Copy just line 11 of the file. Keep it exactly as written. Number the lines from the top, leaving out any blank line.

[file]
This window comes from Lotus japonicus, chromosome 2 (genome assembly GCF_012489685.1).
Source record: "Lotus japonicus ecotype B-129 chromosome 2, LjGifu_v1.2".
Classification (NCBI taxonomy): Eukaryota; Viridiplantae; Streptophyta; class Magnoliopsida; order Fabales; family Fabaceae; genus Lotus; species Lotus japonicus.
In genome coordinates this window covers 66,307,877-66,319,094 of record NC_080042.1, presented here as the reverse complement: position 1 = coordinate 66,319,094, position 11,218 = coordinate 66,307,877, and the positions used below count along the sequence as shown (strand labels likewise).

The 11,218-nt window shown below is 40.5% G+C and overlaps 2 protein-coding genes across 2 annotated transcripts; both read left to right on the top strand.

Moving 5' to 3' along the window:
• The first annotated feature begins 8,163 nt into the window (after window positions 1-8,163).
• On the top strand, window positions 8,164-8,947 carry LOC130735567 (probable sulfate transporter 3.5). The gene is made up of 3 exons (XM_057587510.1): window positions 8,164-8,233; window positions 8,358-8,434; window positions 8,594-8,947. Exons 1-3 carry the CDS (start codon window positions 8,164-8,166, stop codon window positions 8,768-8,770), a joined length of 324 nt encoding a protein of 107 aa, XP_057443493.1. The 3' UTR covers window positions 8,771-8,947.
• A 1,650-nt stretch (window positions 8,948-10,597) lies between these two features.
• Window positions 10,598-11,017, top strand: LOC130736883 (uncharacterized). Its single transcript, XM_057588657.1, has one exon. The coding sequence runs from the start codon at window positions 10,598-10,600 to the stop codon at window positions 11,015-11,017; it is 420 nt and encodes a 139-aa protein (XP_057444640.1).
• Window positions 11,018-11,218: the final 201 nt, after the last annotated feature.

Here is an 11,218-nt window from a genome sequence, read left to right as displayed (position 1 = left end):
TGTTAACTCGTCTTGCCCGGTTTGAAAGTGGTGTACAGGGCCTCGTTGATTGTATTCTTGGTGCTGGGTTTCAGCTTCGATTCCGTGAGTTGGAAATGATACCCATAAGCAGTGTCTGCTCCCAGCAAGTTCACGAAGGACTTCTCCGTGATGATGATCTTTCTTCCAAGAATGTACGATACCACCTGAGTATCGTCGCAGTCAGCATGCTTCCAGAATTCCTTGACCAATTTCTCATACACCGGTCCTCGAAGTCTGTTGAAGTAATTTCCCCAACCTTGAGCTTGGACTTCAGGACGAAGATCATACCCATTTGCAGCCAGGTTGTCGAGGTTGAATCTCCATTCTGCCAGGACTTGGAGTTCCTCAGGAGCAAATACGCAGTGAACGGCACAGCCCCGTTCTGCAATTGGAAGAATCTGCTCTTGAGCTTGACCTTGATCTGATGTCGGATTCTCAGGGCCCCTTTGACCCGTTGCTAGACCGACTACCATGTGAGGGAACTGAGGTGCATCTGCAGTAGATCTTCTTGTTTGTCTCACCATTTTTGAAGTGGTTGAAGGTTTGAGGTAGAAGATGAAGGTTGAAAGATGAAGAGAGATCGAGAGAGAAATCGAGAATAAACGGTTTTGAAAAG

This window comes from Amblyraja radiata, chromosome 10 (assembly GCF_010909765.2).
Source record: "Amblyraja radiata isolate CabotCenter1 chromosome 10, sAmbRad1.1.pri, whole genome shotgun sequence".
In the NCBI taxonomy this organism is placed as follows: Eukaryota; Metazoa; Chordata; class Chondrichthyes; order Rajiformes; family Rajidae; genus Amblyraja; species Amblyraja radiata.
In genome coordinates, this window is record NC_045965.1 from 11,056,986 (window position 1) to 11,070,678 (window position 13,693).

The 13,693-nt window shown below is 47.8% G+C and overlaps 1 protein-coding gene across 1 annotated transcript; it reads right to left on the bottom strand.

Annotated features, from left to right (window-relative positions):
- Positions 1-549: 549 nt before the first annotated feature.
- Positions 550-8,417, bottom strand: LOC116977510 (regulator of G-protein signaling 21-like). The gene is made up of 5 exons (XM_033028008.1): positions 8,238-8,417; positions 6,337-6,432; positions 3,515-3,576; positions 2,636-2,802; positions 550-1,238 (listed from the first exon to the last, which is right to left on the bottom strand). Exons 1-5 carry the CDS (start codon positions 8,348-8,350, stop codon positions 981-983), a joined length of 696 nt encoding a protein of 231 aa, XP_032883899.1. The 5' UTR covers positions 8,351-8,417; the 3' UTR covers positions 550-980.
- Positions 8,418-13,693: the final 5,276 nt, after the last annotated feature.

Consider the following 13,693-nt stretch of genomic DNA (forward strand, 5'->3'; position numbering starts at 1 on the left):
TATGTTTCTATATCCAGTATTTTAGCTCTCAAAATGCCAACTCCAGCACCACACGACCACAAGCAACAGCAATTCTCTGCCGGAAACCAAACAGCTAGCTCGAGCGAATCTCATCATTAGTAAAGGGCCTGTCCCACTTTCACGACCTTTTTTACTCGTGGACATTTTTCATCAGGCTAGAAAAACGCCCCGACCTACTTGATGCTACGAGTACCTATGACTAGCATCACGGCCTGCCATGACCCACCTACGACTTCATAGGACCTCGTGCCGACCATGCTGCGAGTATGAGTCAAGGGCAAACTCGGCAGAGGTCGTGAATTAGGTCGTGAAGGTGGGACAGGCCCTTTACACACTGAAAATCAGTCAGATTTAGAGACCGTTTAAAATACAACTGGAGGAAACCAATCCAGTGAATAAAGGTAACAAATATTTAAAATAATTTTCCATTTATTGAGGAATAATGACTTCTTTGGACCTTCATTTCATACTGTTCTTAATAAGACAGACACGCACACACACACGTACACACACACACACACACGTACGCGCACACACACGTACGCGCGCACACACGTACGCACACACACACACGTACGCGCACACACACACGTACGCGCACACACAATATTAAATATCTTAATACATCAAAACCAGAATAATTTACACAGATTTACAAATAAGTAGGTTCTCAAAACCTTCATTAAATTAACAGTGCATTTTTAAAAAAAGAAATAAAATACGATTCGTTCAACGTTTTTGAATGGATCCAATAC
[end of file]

• Window positions 11,018-11,218: the final 201 nt, after the last annotated feature.